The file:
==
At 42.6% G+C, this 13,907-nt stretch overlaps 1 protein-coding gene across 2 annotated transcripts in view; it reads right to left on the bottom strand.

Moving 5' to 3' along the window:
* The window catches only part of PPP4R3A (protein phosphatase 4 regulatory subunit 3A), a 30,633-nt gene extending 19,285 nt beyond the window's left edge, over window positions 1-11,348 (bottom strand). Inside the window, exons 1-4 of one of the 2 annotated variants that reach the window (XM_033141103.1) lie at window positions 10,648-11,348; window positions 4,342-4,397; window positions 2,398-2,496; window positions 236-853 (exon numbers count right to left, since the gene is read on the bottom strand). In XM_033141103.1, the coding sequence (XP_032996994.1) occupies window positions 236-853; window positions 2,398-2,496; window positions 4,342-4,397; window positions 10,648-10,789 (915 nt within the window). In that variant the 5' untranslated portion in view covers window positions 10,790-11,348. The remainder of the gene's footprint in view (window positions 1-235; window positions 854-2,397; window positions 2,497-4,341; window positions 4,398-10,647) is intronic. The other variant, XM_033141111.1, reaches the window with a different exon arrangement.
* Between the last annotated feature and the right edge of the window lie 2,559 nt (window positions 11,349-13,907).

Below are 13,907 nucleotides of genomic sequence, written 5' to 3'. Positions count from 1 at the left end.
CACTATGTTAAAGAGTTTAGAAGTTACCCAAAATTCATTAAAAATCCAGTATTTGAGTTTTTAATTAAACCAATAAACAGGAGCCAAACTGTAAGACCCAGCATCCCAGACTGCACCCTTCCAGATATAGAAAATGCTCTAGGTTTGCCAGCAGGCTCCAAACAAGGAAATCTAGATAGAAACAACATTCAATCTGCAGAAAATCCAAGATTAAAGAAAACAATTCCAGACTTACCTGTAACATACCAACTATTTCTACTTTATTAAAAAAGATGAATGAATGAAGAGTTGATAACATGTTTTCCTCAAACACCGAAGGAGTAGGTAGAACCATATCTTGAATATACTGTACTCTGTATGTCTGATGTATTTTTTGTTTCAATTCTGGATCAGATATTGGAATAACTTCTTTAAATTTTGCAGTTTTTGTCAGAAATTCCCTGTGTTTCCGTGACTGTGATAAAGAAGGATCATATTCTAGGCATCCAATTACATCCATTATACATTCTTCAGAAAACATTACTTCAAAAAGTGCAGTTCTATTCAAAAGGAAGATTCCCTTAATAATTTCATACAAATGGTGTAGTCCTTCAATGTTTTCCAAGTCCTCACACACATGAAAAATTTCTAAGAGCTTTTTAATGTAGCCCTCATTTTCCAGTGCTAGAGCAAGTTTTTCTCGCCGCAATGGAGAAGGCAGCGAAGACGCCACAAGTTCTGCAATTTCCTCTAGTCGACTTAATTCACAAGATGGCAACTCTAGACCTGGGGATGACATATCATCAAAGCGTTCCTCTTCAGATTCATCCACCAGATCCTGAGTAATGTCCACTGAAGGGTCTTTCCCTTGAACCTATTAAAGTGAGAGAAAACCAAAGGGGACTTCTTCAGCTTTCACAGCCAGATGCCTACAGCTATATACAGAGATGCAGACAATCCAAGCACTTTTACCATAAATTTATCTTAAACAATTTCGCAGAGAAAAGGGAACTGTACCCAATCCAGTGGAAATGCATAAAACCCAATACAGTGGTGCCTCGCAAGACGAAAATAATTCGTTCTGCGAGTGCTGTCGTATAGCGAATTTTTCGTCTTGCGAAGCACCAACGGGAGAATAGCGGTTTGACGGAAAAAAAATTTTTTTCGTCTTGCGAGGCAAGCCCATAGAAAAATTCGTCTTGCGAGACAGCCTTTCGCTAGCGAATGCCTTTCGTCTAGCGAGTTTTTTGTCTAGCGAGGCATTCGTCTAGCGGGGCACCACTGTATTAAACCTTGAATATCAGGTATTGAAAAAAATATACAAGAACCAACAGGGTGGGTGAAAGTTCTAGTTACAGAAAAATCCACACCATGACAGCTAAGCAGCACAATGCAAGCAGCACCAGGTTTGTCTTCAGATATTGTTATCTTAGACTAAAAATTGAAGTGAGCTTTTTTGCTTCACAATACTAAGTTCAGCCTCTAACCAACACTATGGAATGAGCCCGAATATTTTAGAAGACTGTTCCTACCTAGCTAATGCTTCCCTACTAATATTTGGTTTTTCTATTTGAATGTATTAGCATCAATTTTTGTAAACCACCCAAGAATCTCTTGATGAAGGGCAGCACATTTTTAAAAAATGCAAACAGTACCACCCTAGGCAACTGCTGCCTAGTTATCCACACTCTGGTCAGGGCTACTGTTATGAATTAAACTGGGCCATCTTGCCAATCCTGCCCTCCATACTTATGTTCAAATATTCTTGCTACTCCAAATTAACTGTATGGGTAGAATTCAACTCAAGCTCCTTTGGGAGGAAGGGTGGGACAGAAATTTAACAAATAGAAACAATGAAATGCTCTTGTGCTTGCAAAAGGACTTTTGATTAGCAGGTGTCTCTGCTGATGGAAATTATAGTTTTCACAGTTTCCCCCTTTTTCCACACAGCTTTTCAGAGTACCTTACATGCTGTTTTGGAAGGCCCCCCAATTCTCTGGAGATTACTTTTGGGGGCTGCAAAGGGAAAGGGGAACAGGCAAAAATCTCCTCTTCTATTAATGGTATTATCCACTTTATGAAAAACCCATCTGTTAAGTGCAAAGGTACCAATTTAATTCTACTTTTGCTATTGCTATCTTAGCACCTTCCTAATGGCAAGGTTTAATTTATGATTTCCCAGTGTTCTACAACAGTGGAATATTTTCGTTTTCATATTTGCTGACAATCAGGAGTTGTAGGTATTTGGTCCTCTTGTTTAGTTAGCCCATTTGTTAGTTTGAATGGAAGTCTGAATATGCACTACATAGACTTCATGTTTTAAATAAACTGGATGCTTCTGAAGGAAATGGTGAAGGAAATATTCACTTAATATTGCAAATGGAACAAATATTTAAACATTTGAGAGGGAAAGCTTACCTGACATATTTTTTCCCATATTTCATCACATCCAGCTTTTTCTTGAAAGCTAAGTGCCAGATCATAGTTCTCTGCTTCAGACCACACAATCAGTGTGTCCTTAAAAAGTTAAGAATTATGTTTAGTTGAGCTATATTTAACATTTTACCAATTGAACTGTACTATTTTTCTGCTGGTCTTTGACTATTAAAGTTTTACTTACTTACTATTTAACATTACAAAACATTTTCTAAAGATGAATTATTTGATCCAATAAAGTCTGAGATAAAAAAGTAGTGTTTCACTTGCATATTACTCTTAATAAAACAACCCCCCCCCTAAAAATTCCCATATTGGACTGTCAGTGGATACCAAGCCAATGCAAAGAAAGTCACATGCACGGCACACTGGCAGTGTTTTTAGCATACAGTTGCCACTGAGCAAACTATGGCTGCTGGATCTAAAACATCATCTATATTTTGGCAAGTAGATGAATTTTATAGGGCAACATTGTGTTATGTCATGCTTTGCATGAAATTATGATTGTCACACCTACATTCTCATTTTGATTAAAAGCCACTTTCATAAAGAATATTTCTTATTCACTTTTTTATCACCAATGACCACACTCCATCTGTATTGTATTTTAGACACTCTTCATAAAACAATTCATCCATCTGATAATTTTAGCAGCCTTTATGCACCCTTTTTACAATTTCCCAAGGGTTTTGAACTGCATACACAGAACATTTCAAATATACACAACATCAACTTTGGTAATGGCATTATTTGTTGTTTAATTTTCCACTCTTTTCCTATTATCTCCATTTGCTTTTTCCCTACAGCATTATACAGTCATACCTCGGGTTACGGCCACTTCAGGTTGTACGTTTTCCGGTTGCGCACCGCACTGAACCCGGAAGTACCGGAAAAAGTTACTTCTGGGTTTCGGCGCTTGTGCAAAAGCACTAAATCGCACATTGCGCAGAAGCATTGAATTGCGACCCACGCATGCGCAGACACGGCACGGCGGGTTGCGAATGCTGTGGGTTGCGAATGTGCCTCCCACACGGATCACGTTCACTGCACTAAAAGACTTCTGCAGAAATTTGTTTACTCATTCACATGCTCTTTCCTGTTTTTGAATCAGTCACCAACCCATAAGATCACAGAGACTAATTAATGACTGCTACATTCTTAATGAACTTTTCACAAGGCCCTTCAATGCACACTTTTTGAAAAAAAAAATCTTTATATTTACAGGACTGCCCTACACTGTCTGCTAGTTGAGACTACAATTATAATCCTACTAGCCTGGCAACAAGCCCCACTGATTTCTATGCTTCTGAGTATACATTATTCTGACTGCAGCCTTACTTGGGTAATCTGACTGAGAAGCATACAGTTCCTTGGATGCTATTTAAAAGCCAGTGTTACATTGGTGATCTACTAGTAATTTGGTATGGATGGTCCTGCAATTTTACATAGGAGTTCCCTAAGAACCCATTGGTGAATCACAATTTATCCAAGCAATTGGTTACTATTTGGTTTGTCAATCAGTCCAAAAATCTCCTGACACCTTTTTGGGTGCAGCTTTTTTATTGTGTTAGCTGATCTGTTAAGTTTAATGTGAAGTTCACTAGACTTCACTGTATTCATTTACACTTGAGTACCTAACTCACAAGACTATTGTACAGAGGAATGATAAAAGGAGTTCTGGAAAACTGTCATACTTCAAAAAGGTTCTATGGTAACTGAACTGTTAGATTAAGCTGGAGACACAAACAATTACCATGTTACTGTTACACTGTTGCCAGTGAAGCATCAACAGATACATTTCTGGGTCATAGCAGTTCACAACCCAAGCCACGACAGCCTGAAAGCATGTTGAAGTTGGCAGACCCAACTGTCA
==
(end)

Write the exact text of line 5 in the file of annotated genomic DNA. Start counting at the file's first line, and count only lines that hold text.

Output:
Below are 13,907 nucleotides of genomic sequence, written 5' to 3'. Positions count from 1 at the left end.